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Fujitsu launches cloud service for analytical simulations

August 8, 2011 5:59 am | News | Comments

The new TC Cloud service from Fujitsu, which will be introduced in phases beginning in the third quarter of 2011, is comprised of three services, including a platform for conducting analytical simulations, and analytical applications service, and an analytical help desk, which provides support for setting up and running analytical simulations.

Engineers solve longstanding photonic chip problem

August 4, 2011 1:19 pm | by Marcus Woo | News | Comments

In a new paper authored by California Institute of Technology scientists, researchers describe a new technique to isolate light signals on a silicon chip. The breakthrough resembles the function of a diode on an electronic chip, which isolates signals to prevent interference, and it’s one that scientists have been pursuing for 20 years.

Optical grating freshens signal for silicon photonics

August 3, 2011 9:29 am | News | Comments

Cheap and readily available, silicon is an attractive choice for integrated photonic circuits. However, silicon suffers high optical loss, so researchers in Singapore have built a new chip that integrates, in addition to a laser, an optical grating that provides gain and steady output wavelengths.


NREL, Verizon to explore energy-saving technologies

July 28, 2011 5:02 am | News | Comments

The U.S. Department of Energy's National Renewable Energy Laboratory and Verizon signed a memorandum of understanding that could lead to the development of new innovative ways to reduce energy use in the information and communications technology industry.

Devices based on piezoelectric nanowires create new form of memory

July 26, 2011 10:36 am | News | Comments

Taking advantage of the unique properties of zinc oxide nanowires, researchers have demonstrated a new type of piezoelectric resistive switching device in which the write-read access of memory cells is controlled by electromechanical modulation. Operating on flexible substrates, arrays of these devices could provide a new way to interface the mechanical actions of the biological world to conventional electronic circuitry.

Modeling plant metabolism to optimize oil production

July 26, 2011 5:29 am | News | Comments

Scientists at the U.S. Department of Energy's Brookhaven National Laboratory have developed a computational model for analyzing the metabolic processes in rapeseed plants—particularly those related to the production of oils in their seeds. Their goal is to find ways to optimize the production of plant oils that have widespread potential as renewable resources for fuel and industrial chemicals.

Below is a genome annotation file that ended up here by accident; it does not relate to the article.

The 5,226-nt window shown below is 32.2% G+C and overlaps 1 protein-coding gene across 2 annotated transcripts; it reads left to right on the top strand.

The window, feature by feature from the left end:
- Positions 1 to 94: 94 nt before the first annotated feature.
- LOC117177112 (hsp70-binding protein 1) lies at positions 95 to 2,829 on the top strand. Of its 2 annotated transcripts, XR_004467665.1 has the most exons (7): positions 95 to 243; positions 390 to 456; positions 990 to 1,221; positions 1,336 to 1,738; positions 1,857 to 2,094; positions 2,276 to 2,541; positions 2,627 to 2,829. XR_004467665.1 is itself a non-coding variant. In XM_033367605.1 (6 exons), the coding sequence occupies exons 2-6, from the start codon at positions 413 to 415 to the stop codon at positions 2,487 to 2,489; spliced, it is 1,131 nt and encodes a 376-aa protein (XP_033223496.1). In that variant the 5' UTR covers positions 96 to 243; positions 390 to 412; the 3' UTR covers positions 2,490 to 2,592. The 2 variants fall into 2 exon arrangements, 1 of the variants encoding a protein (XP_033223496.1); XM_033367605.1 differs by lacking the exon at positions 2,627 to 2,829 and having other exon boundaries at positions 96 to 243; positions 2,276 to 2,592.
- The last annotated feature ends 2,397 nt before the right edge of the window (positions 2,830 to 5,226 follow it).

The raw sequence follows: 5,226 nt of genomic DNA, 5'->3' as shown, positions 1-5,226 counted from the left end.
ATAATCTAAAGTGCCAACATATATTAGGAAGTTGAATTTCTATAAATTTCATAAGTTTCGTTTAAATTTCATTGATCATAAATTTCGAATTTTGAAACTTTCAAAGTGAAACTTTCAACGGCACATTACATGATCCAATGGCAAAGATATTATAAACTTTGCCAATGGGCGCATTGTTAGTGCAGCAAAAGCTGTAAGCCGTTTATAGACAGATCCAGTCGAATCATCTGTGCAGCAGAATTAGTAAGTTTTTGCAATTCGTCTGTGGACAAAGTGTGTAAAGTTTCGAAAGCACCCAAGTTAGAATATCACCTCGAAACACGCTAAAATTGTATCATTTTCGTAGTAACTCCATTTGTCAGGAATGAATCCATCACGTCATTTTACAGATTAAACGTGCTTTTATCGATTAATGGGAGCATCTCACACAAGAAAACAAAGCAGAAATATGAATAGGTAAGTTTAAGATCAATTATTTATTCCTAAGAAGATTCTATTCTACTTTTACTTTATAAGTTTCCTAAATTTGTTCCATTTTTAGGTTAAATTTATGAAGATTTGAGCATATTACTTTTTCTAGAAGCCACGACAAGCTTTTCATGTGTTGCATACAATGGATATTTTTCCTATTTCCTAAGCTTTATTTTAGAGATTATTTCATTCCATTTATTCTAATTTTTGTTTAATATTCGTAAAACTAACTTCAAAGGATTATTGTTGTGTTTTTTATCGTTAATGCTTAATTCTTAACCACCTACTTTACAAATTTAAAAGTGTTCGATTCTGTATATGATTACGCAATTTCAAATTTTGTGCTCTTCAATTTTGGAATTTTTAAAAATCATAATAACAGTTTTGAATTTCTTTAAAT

CANARY in the computer protects water from terrorism, contaminants

July 25, 2011 6:29 am | News | Comments

After earning an R&D 100 Award in 2010 for its continuous water quality analysis software system, aptly dubbed CANARY, Sandia National Laboratories reports that a number of cities from Cincinnati to Singapore are now using it, and they believe the free software could benefit a great many more utilities.

Researchers demonstrate breakthrough storage performance

July 22, 2011 7:30 am | News | Comments

Researchers from IBM demonstrated the future of large-scale storage systems by successfully scanning 10 billion files on a single system in just 43 minutes, shattering the previous record of one billion files in three hours by a factor of 37.


Cornell collaboration to explore GPU computing using MATLAB

July 22, 2011 6:44 am | News | Comments

The Cornell University Center for Advanced Computing (CAC) announced that it is testing the performance of general-purpose GPUs with MATLAB applications in a new research collaboration with NVIDIA, Dell, and MathWorks.

OSC lifts OSU land speed racer toward 400-mph goal

July 22, 2011 6:27 am | News | Comments

A team of engineering students at The Ohio State University’s (OSU) Center for Automotive Research (CAR) recently began running aerodynamics simulations at the Ohio Supercomputer Center (OSC), one of the first steps in the long and careful process of designing, building, and racing the fourth iteration of their alternative-fuel streamliner.

USC scientists contribute to a breakthrough in quantum computing

July 21, 2011 6:46 am | News | Comments

Scientists have taken the next major step toward quantum computing, using quantum mechanics to revolutionize the way information is processed. Using high-magnetic fields, a University of Southern California team managed to supress decoherence, one of the key stumbling blocks in quantum computing.

Berkeley Lab lays foundation for 100 GBps prototype network

July 15, 2011 7:33 am | News | Comments

In its initial phase, the new $62 million Advanced Networking Initiative will connect the three DOE unclassified supercomputing centers. But it will lead to a nationwide 100 Gbps scientific network, and eventually a 1-terabit network connecting the Dept. of Energy’s exascale supercomputers.

Pentagon publishes strategy for cyberspace wars

July 14, 2011 12:24 pm | by Lolita C. Baldor, Associated Press | News | Comments